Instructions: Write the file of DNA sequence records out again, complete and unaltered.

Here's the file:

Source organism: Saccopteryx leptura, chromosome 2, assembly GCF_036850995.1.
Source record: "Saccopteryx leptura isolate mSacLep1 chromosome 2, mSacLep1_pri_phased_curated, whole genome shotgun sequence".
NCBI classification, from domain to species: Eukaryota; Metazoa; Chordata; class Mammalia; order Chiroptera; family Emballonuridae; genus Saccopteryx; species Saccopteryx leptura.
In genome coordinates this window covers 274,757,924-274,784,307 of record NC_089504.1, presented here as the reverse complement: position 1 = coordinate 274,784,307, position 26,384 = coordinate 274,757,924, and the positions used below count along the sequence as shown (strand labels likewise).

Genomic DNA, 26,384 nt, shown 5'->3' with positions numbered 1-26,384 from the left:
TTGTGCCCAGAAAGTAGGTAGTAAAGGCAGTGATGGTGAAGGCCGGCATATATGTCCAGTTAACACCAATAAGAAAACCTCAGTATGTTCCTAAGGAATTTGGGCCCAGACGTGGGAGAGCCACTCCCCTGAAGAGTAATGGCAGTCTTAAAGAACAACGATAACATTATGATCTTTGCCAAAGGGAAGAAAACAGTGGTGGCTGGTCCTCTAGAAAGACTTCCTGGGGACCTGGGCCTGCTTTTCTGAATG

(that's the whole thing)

Source organism: Saccopteryx leptura, chromosome 2, assembly GCF_036850995.1.
Source record: "Saccopteryx leptura isolate mSacLep1 chromosome 2, mSacLep1_pri_phased_curated, whole genome shotgun sequence".
NCBI classification, from domain to species: Eukaryota; Metazoa; Chordata; class Mammalia; order Chiroptera; family Emballonuridae; genus Saccopteryx; species Saccopteryx leptura.
In genome coordinates this window covers 274,757,924-274,784,307 of record NC_089504.1, presented here as the reverse complement: position 1 = coordinate 274,784,307, position 26,384 = coordinate 274,757,924, and the positions used below count along the sequence as shown (strand labels likewise).

Genomic DNA, 26,384 nt, shown 5'->3' with positions numbered 1-26,384 from the left:
TTGTGCCCAGAAAGTAGGTAGTAAAGGCAGTGATGGTGAAGGCCGGCATATATGTCCAGTTAACACCAATAAGAAAACCTCAGTATGTTCCTAAGGAATTTGGGCCCAGACGTGGGAGAGCCACTCCCCTGAAGAGTAATGGCAGTCTTAAAGAACAACGATAACATTATGATCTTTGCCAAAGGGAAGAAAACAGTGGTGGCTGGTCCTCTAGAAAGACTTCCTGGGGACCTGGGCCTGCTTTTCTGAATG